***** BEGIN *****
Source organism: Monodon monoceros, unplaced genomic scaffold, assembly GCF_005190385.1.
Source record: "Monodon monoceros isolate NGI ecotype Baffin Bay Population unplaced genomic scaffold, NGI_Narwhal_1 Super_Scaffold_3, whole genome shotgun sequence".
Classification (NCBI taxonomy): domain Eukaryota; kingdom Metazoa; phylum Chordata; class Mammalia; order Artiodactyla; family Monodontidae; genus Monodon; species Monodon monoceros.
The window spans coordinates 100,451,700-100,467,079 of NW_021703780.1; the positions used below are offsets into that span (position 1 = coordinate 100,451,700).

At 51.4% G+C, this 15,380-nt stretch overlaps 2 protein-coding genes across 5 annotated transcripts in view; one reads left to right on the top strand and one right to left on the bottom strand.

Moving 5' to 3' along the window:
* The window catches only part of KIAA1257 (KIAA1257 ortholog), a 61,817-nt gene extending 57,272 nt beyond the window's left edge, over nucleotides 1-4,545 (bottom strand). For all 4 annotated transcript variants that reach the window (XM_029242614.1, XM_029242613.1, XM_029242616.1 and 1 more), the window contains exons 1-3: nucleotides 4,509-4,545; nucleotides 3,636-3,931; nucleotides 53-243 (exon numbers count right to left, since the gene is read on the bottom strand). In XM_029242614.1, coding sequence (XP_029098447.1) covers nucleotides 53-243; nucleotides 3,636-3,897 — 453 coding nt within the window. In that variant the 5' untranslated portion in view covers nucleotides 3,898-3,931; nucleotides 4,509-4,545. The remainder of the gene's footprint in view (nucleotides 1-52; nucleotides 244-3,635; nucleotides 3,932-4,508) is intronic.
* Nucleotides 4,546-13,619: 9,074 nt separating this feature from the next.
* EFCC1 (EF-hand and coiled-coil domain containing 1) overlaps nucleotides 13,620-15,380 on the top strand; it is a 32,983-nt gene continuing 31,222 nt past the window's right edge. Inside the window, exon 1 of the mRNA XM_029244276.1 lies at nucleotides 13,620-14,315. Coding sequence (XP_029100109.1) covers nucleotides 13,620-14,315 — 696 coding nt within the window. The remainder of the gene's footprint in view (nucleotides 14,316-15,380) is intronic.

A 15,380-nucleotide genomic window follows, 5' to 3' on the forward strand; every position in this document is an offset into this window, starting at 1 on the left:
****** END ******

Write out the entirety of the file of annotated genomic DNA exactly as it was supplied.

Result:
Source organism: Monodon monoceros, unplaced genomic scaffold, assembly GCF_005190385.1.
Source record: "Monodon monoceros isolate NGI ecotype Baffin Bay Population unplaced genomic scaffold, NGI_Narwhal_1 Super_Scaffold_3, whole genome shotgun sequence".
Classification (NCBI taxonomy): domain Eukaryota; kingdom Metazoa; phylum Chordata; class Mammalia; order Artiodactyla; family Monodontidae; genus Monodon; species Monodon monoceros.
The window spans coordinates 100,451,700-100,467,079 of NW_021703780.1; the positions used below are offsets into that span (position 1 = coordinate 100,451,700).

At 51.4% G+C, this 15,380-nt stretch overlaps 2 protein-coding genes across 5 annotated transcripts in view; one reads left to right on the top strand and one right to left on the bottom strand.

Moving 5' to 3' along the window:
* The window catches only part of KIAA1257 (KIAA1257 ortholog), a 61,817-nt gene extending 57,272 nt beyond the window's left edge, over nucleotides 1-4,545 (bottom strand). For all 4 annotated transcript variants that reach the window (XM_029242614.1, XM_029242613.1, XM_029242616.1 and 1 more), the window contains exons 1-3: nucleotides 4,509-4,545; nucleotides 3,636-3,931; nucleotides 53-243 (exon numbers count right to left, since the gene is read on the bottom strand). In XM_029242614.1, coding sequence (XP_029098447.1) covers nucleotides 53-243; nucleotides 3,636-3,897 — 453 coding nt within the window. In that variant the 5' untranslated portion in view covers nucleotides 3,898-3,931; nucleotides 4,509-4,545. The remainder of the gene's footprint in view (nucleotides 1-52; nucleotides 244-3,635; nucleotides 3,932-4,508) is intronic.
* Nucleotides 4,546-13,619: 9,074 nt separating this feature from the next.
* EFCC1 (EF-hand and coiled-coil domain containing 1) overlaps nucleotides 13,620-15,380 on the top strand; it is a 32,983-nt gene continuing 31,222 nt past the window's right edge. Inside the window, exon 1 of the mRNA XM_029244276.1 lies at nucleotides 13,620-14,315. Coding sequence (XP_029100109.1) covers nucleotides 13,620-14,315 — 696 coding nt within the window. The remainder of the gene's footprint in view (nucleotides 14,316-15,380) is intronic.

A 15,380-nucleotide genomic window follows, 5' to 3' on the forward strand; every position in this document is an offset into this window, starting at 1 on the left: